He’d arrived to interrupt the interview, just as the doctor was breaking the news.
He needed no excuse.
Once I realised that Messages from Weirdland would feature not just aspects of Franklyn’s own morbid little tales, but extracts from them, the idea flowered outwards, and suddenly I had a larger idea than I thought I could handle. This happens to me all the time. I have the initial inspiration, and tell my girlfriend, Amanda that this one will be short – 5000 words max – and then I have another idea, and another and suddenly I’m starting to think there’s a novella in there somewhere. Eventually I arrived at a point where I could either expand it or curtail the ideas and wrangle it all into a much tighter and more focused novelette. The latter decision obviously won out, but there is a much longer version of Messages from Weirdland in me too. Maybe I’ll pursue it one day.
What eventually swung it was a letter that features late in the story, from Elspeth to Franklyn. I wrote it one evening (again, just before going to sleep – I really should start writing in the middle of the night), and it left me in tears afterwards. I was convinced at that point that these were characters that I cared about, and hopefully so would others.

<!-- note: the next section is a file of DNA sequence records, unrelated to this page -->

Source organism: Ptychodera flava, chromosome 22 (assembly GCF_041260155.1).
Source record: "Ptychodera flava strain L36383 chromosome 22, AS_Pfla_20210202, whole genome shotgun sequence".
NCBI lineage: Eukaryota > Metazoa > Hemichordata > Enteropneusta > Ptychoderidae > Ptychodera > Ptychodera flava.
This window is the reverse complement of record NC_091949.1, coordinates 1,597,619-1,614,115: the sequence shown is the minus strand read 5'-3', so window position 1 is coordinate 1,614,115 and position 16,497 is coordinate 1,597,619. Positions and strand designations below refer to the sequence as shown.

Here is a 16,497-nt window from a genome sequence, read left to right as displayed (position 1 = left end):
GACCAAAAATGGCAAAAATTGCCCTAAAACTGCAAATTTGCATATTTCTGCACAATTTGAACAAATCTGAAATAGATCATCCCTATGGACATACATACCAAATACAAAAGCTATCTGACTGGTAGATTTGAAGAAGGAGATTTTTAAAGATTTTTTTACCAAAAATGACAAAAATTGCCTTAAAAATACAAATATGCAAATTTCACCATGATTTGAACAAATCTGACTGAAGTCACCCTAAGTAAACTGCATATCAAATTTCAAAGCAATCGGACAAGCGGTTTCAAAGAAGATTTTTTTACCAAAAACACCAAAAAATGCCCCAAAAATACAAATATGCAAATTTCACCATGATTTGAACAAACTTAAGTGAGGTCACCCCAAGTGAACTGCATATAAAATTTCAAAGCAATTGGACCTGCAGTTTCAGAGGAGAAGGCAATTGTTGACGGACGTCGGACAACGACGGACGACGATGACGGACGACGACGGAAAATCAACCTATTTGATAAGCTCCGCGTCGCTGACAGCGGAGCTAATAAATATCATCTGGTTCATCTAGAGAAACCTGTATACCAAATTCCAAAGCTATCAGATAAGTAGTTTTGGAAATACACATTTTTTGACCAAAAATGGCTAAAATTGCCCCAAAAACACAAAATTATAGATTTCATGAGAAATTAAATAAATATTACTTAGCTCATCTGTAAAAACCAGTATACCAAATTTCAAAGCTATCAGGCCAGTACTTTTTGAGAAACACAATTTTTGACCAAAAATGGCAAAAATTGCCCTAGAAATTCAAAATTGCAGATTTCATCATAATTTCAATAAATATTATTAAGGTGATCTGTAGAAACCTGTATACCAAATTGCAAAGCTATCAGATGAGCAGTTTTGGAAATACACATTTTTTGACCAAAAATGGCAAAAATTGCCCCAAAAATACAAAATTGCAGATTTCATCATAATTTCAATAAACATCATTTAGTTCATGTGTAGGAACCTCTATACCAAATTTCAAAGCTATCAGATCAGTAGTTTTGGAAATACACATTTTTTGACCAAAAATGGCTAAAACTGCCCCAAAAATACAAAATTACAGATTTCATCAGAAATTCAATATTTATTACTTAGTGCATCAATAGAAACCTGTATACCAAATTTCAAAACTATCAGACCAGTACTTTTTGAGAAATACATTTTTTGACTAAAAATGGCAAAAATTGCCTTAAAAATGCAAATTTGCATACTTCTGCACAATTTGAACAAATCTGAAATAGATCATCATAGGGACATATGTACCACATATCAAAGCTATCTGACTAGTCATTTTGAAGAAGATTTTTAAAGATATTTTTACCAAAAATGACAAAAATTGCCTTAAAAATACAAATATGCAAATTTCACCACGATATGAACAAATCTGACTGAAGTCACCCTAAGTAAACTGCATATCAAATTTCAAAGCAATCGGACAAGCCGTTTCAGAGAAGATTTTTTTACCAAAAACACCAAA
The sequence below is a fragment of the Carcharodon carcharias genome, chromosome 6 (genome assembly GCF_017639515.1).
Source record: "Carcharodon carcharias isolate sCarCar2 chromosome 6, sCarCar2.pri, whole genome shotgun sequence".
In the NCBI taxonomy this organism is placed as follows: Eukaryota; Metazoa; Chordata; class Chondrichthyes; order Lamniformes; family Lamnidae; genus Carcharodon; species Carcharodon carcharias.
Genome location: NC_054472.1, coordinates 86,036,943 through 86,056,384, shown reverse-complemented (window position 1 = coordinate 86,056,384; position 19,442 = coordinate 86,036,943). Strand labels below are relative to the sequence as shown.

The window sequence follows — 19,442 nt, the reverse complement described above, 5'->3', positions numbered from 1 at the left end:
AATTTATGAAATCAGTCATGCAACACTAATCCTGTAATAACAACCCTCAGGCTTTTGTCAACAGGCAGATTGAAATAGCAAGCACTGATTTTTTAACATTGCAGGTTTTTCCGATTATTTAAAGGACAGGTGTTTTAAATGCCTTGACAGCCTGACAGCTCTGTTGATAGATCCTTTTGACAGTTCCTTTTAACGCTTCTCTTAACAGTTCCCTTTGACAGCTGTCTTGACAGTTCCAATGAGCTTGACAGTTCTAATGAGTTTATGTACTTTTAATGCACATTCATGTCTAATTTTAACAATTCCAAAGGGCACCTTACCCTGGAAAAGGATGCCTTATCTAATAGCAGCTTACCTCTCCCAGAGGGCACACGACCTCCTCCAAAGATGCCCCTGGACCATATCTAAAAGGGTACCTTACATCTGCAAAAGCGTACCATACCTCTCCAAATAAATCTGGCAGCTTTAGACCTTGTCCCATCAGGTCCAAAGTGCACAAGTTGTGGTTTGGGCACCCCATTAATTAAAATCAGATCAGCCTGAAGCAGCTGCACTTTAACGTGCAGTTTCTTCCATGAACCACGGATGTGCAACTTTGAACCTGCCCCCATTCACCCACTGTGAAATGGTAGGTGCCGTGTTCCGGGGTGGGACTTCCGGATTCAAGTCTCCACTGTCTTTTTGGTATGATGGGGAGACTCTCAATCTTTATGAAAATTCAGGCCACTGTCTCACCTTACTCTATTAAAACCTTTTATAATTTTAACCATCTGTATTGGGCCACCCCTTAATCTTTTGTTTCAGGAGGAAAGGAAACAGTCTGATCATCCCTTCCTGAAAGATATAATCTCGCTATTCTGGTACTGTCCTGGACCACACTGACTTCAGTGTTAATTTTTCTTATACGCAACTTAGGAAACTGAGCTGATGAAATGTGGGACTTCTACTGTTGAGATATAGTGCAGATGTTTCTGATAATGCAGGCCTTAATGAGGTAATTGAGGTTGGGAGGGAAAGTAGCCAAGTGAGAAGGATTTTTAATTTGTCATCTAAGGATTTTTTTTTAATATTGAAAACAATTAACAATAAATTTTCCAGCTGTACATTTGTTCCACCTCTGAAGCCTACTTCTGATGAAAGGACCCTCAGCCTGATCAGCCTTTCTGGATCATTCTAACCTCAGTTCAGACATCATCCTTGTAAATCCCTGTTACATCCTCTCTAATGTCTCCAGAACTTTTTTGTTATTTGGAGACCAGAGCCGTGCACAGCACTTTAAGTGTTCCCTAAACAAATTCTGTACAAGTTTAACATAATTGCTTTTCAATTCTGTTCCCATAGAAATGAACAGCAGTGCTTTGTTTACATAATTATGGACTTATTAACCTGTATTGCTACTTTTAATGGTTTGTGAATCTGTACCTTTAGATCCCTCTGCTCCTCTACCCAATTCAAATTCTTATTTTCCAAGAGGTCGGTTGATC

There are other things that I’d like to mention about Messages from Weirdland but I’d be here all day, so I’ll keep it brief.
Mrs Martynov and Vivian are a composite of the photographer, Vivian Maier, who’ll probably be the subject of a story I have planned for later in the year, and which share some aspects of this story.
Luna, Franklyn’s Chihuahua/ Maltese cross is based on my own dog, Daisy. Luna is Franklyn’s anchor when he becomes unmoored from his life, and Daisy has been that for me. I didn’t realise how much I could love a dog until we adopted her two years ago. She’s been crucial in easing my daily struggle with anxiety and depression.
I wrote the A-Z of deaths one afternoon when I was struggling with the plot. I kept going back and refining it, coming up with better rhyming deaths, and then filing it away again. I had to convince myself that it would work within the story, but I’m glad I finally decided to include it.
One of the great joys of being published in Black Static is that Andy Cox marries the story with the perfect artist. I’ve been lucky enough to have had artwork provided by George Cotronis, Ben Baldwin, Martin Hanford and Richard Wagner. Messages from Weirdland has an absolutely brilliant piece of art by Vince Haig, which perfectly captures the heart of the story, and pays homage to Gorey’s work. I’m so pleased with it.
My thanks, as ever, to Andy Cox. This is my seventh Black Static story and my 16th TTA Press story overall. I sold my first tale – Blue Nothings – to him back in 1995. I always trust him to do a wonderful job with my work. For this story Andy managed to find a font which is called Gorey. That’s really going the extra mile!
Hope everyone enjoys Messages from Weirdland. Please let me know what you think.